As discussed in a previous post about mangled communication, conversations often go wrong because the speaker omits key facts or unknowingly provides biased information. The reason is the signal amplification bias; we often communicate less information than we think we have.
These “sender” problems are exacerbated when the listener makes assumptions about the meanings of particular words and ideas, often jumping to the conclusion that he and the speaker are using the same language.
Sending and receiving errors cause an illusion of transparency, the mistaken belief that others can easily grasp our ideas, thoughts, and emotions. Speakers think others understand their message and intentions while listeners believe that speakers share their contextual references and point-of-view.
3 Steps To Better Communication
Step 1: Illustrate the Illusion of Transparency
Chris Argyris of the Harvard Business School has developed an intriguing technique for helping people understand the kinds of implicit assumptions that they make in interpersonal interaction. The essence of Argyris’s technique consists of analyzing dialogues and examining the differences between what was said and what was really meant. To achieve this goal he has two parties engage in a dialogue that is recorded and transcribed. Subsequently, each person examines the transcription. Argyris instructs each individual to write next to the written record what he or she was really thinking when speaking and listening to the other person as well as what he or she thought the other meant but did not say. After both parties have examined their own record of the conversation, they are asked to exchange records (and observations).* The point is to remove assumptions in favor of a literal comparison between what one person said and the other heard. Argyris offers a useful tool for uncovering misunderstanding and poor communication.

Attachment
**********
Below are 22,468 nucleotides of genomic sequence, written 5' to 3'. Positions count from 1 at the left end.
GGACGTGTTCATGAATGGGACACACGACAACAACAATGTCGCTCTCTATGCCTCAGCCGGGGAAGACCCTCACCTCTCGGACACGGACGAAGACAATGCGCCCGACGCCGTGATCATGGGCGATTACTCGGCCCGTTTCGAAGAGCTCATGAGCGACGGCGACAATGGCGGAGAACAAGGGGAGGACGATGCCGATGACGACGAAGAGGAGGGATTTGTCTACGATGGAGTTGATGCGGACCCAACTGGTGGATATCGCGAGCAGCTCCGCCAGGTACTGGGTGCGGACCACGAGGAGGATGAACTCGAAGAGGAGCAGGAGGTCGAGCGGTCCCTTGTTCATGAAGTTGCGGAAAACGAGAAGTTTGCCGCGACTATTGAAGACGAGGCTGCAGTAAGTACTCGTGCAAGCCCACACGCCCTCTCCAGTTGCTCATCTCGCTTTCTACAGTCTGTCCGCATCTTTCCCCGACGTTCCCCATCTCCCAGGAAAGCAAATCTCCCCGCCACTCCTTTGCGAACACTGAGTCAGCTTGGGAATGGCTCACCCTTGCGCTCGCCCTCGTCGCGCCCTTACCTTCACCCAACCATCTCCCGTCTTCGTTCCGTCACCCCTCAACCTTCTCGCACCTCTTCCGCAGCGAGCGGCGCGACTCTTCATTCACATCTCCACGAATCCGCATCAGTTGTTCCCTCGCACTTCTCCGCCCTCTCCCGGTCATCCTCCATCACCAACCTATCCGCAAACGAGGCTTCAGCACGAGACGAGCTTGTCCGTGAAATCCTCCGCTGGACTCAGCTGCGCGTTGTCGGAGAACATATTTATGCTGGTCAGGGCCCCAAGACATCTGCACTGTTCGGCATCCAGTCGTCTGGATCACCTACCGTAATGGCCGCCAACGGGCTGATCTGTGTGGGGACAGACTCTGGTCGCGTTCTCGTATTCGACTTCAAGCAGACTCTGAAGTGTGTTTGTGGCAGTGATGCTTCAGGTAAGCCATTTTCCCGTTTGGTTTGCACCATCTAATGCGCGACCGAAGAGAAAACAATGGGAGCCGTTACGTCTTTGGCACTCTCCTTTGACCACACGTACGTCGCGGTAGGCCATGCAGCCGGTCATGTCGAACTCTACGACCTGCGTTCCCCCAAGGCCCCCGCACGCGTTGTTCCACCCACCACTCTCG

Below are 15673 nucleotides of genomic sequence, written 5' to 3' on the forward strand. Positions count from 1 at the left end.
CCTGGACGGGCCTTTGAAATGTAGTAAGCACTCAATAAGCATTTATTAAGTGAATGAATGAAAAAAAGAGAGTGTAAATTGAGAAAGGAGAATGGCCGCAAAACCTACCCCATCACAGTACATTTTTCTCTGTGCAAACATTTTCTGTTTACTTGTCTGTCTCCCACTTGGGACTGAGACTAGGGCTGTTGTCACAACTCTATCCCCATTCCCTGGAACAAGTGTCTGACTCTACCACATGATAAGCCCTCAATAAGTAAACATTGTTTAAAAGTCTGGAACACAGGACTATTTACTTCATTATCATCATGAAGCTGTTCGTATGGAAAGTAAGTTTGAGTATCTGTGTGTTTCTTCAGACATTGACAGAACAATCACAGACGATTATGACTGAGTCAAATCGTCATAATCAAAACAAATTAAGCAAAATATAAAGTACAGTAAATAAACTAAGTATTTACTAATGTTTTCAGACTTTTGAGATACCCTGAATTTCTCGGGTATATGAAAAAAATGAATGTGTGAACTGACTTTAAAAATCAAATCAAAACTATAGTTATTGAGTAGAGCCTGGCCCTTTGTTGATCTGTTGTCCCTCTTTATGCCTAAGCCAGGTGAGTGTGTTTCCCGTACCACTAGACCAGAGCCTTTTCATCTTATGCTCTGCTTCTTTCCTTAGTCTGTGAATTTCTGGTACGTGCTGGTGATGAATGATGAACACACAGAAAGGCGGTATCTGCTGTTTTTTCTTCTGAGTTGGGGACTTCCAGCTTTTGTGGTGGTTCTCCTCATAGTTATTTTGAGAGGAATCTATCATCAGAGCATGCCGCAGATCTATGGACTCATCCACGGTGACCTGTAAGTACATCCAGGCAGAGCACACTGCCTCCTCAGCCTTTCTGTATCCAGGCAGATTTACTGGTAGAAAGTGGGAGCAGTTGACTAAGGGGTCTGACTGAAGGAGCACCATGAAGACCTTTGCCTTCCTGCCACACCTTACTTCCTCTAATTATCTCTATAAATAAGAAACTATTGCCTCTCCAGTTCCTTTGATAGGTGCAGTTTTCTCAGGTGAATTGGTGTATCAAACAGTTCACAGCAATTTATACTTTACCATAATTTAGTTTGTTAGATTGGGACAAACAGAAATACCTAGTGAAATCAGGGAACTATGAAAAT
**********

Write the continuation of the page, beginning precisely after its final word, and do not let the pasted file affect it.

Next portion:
Step 2: Engage in Reverse Storytelling
To resolve existing communication problems on your team, engage in reverse storytelling. For example, ask an employee to tell the manager’s story from the manager’s point of view and then ask the manager to do the same. This technique proves most effective when telling a story about a specific manager or a specific employee. In contrast, recounting the tale of a generic manager or employee is less likely to drive the point home because it seems contrived or somehow unreal.
Step 3: Use Multiple Channels
As a meeting ends, clearly state the action items such as, “I will confirm that the project is slated to start on June 1 and let the team know right away.” After confirming the project start date, promptly send an email to the team. By using multiple channels, you reinforce the message; the project will start on June 1. By following up promptly, you demonstrate your respect for the team. Delayed replies leave the impression that you don’t care about the quality of your professional relationships.
By acknowledging the pervasive illusion of transparency, revealing its impact on internal communication, and practicing exercises like reverse storytelling, we can decrease misunderstandings, avoid hurt feelings, and build stronger teams.
*Cited in Educating Intuition by Robin Hogarth page 224.